Marketing October - November 2016

Every issue of Marketing looks at the story behind brands and the people that devote their blood, sweat and tears to them. From one-on-one interviews with Australia's top marketing executives, to valuable case studies and strategy-level opinion, every page is authoritative and insightful.

País:
Australia
Idioma:
English
Editor:
Niche Media Pty Ltd
Periodicidad:
Interrupted
USD 5.30

en este número

1 min.
contributors

* CONTENT PARTNER: a Marketing Content Partner is an organisation with which we’ve entered into a partnership to collaborate on content for the magazine (see page numbers listed for each) and/or exclusive benefits for Members of Marketing Pro. See marketingmag.com.au/pro for more information. Marketing would like to recognise and thank the members of its Editorial Advisory Board for their invaluable guidance, including but not limited to Dr Michael Valos (chair), Caroline Ruddick, Erik Zimmerman, Mike Harley, Shannon Peachey, Trisca Scott-Branagan, Skev Ioannou, Cameron Woods and Peter Little.…

mktgau1610_article_008_01_01
1 min.
publisher’s note

This issue investigates the most important aspect of a marketer's role. Understanding the people we want to engage with – who are they, what do they do and what clues do we get to help us choose our next best action? Our brand identity, personal or business, is tweaked every day by our every action and reaction and through every single person who interacts with us in any way. Terrifying, but at the same time a wonderful opportunity. I am also really happy to use this forum to announce the promotion of Peter Roper to the role of associate publisher. Peter is doing a brilliant job of curating and writing the very best content for client-side marketers, as well as providing editorial guidance across a number of our content marketing clients. He is…

mktgau1610_article_009_01_01
3 min.
editor's note

A continual theme in the marketing industry over the last few years is the idea of relevancy. The problem is that relevancy is a concept that works in two ways: ways that are at odds with each other. It’s the thing that makes our feature on marketing governance so appropriate for this, The Identity Issue. Let me explain. For one, relevancy is about the credibility of the marketing function in a business. As Alex Makin, who is on a mission in this regard, says: “The biggest challenge we face as a profession is relevancy.” One angle on the relevancy issue is that of the marketing function in respect to the rest of the business. It’s an issue of the profession’s very existence. Without credibility and a recognition of professional standards, marketing professionals…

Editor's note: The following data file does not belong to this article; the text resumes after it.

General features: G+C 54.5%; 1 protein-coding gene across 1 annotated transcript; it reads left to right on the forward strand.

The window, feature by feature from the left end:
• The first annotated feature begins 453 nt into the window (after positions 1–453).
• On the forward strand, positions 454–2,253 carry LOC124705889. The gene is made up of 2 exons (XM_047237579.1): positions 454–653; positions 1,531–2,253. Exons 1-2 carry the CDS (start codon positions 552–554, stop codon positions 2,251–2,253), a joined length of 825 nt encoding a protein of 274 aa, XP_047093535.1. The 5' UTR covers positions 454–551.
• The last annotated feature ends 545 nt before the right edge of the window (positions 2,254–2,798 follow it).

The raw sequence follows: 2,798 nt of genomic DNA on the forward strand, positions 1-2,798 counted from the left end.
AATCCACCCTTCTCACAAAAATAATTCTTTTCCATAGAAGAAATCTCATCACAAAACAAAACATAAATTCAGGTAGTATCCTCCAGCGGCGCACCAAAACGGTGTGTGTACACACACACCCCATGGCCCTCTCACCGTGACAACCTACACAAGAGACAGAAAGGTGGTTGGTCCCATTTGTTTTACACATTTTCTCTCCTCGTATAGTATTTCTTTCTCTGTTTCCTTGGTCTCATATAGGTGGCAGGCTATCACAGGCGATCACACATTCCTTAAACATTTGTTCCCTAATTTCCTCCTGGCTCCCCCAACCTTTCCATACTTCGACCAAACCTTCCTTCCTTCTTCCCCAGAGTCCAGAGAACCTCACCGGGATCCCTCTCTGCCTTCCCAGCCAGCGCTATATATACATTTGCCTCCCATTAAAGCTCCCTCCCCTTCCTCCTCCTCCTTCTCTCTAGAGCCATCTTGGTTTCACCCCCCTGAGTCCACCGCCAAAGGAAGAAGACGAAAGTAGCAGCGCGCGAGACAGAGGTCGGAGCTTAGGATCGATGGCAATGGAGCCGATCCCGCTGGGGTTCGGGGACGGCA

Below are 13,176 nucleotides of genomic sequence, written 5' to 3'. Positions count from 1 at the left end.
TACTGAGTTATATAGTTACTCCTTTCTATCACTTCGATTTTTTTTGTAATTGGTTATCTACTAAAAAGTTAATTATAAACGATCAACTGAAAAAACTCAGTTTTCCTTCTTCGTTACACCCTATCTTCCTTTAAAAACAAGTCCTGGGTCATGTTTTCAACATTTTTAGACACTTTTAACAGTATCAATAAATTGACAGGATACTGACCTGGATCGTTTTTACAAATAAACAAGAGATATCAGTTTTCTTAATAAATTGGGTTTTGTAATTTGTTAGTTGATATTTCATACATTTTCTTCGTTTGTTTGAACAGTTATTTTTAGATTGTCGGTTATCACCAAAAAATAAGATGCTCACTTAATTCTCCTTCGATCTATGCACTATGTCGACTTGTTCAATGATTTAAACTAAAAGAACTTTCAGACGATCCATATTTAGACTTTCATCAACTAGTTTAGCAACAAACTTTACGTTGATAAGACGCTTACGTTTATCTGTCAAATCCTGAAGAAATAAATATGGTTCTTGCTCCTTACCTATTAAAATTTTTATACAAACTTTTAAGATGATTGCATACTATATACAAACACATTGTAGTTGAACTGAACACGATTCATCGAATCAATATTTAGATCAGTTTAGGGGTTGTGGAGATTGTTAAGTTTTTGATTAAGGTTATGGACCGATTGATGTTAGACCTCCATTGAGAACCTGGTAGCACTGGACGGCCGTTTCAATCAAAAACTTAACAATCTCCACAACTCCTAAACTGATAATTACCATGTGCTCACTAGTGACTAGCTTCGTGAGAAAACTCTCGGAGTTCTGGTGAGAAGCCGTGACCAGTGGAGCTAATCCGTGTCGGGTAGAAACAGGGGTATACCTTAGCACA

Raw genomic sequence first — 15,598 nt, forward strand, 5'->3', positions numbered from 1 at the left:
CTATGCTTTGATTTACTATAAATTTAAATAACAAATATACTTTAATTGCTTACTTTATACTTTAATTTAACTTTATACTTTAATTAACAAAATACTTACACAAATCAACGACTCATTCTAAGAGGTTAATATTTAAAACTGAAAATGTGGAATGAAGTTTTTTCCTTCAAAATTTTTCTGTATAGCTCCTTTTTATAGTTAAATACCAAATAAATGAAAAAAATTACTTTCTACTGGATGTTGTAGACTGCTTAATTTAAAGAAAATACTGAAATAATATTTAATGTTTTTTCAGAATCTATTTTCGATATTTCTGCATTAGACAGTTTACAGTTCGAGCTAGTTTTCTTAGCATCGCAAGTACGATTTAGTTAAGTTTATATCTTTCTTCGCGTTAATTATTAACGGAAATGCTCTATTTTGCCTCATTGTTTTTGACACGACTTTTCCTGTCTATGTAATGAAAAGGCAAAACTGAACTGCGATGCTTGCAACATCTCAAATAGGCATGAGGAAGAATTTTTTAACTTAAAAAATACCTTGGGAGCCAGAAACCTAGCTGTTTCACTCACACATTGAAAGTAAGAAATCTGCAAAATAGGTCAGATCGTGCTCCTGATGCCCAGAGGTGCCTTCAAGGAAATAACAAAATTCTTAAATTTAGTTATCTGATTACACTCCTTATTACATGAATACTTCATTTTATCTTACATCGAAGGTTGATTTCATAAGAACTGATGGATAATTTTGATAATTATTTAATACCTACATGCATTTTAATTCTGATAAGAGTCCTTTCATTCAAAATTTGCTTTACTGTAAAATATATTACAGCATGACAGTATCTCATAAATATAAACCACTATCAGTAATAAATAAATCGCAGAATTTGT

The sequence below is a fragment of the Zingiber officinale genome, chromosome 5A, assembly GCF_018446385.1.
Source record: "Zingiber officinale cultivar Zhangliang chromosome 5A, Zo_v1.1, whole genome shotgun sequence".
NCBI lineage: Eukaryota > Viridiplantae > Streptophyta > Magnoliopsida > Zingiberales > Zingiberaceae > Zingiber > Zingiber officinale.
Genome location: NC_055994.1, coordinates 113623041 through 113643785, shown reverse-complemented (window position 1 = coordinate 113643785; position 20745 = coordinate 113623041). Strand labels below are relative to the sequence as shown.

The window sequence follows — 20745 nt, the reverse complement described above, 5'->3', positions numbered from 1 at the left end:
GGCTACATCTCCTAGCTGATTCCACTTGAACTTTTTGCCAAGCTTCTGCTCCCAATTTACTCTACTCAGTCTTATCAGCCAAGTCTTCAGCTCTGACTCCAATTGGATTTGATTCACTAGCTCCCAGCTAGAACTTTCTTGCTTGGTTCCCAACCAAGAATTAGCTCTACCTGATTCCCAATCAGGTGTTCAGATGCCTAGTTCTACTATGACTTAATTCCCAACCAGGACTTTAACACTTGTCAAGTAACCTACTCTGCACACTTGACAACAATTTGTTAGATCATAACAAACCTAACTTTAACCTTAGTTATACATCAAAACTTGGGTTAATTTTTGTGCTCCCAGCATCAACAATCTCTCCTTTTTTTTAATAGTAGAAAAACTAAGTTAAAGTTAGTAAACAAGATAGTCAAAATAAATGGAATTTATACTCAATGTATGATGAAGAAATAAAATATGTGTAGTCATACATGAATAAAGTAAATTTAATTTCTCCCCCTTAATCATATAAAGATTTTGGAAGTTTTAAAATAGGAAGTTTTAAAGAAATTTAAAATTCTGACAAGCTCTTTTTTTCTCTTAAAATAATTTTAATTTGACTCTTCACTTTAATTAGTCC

mktgau1610_article_011_01_01
2 min.
identity

Noun The fact of being who or what a person or thing is. ‘She believes she is the victim of mistaken identity’ • The characteristics determining who or what a person or thing is. ‘He wanted to develop a more distinctive national identity.’ • Serving to establish who the holder, owner, or wearer is by bearing their name and often other details such as a signature or photograph. ‘An identity card.’ A close similarity or affinity. ‘There is a close identity between Celtic FC and Roman Catholicism.’ Origin: Late 16th century (in the sense ‘quality of being identical’): from late Latin identitas, from Latin idem same. Source: Oxforddictionaries.com “The biggest challenge we face as a profession is relevancy.” – Alex Makin as quoted in Amanda Taylor’s examination of marketing governance. Page 14. The more marketing shows it…

mktgau1610_article_012_01_01
10 min.
hashtag risky-business

A reasonable person may assume that sizeable, listed corporations with annual advertising spends upward of $50 million would have fairly stringent marketing governance frameworks in place. Even us marketers may assume as such. But recent history gives a plethora of examples of poor marketing execution exacerbated by the immediacy and perpetual reach of social media. Take 2015, for example. Woolworths’ ‘Fresh in our Memories’ campaign and, more importantly, its unauthorised use of the word ‘Anzac’, and the just as widely criticised Victoria Taxi Association’s #yourtaxis campaign, were two that should have never have made it past the desk of the person in charge. Although that may be part of the problem – is the person who knows the company’s strategy inside out approving these campaigns? Are there appropriate risk assessments being…

mktgau1610_article_014_01_01
3 min.
cyber attack!

IN THE CROSSHAIRS The ratio of incidents that result in a confirmed data breach vary from industry to industry. Some, like accommodation and retail, have a very high rate of successful breach per incident. Others, like the public sector, experienced tens of thousand of incidents but only reported 193 confirmed data breaches in last year. The below table shows the number of security incidents reported in 2015 compared to the number of confirmed breaches. PATTERNS OF ATTACK Below are the nine incident classification patterns included in the ‘Verizon 2016 Data Breach Investigations Report’. Many more incidents are recorded but can’t be classified due to a lack of information. (Commonly that means phishing incidents without the necessary details to cluster them into a more specific pattern.) WEB APP ATTACKS Incidents in which a piece of web-based…

mktgau1610_article_020_01_01